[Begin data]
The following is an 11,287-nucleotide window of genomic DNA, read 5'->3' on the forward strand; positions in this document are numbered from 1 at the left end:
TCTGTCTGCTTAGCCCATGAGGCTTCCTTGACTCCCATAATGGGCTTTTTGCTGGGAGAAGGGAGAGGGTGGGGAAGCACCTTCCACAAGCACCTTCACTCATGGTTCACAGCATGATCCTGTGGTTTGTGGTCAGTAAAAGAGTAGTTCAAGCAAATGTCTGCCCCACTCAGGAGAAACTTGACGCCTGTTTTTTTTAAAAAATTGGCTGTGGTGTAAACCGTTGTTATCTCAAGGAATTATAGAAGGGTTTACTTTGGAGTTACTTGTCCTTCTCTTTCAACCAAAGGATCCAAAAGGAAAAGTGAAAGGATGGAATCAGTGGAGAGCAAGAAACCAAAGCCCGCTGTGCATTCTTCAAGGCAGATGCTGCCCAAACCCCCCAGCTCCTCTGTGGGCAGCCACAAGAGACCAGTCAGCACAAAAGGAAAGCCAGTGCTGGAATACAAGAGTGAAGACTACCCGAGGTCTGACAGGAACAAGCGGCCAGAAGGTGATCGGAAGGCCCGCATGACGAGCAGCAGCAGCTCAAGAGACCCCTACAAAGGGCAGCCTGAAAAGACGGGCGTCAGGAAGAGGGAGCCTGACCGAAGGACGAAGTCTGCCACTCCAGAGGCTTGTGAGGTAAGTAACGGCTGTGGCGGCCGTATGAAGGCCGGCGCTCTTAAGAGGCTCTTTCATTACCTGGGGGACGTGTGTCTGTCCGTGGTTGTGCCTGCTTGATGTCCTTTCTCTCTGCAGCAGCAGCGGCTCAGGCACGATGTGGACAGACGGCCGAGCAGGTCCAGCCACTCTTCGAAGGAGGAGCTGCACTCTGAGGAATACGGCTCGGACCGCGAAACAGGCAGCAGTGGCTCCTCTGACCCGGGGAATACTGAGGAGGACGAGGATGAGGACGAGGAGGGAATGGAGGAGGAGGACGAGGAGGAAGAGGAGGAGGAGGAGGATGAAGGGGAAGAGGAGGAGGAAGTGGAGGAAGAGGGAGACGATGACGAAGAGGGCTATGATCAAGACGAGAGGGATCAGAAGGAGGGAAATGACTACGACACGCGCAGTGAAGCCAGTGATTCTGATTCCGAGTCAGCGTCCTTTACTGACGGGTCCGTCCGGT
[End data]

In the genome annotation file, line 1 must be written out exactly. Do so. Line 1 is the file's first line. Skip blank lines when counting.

The following is an 11,287-nucleotide window of genomic DNA, read 5'->3' on the forward strand; positions in this document are numbered from 1 at the left end: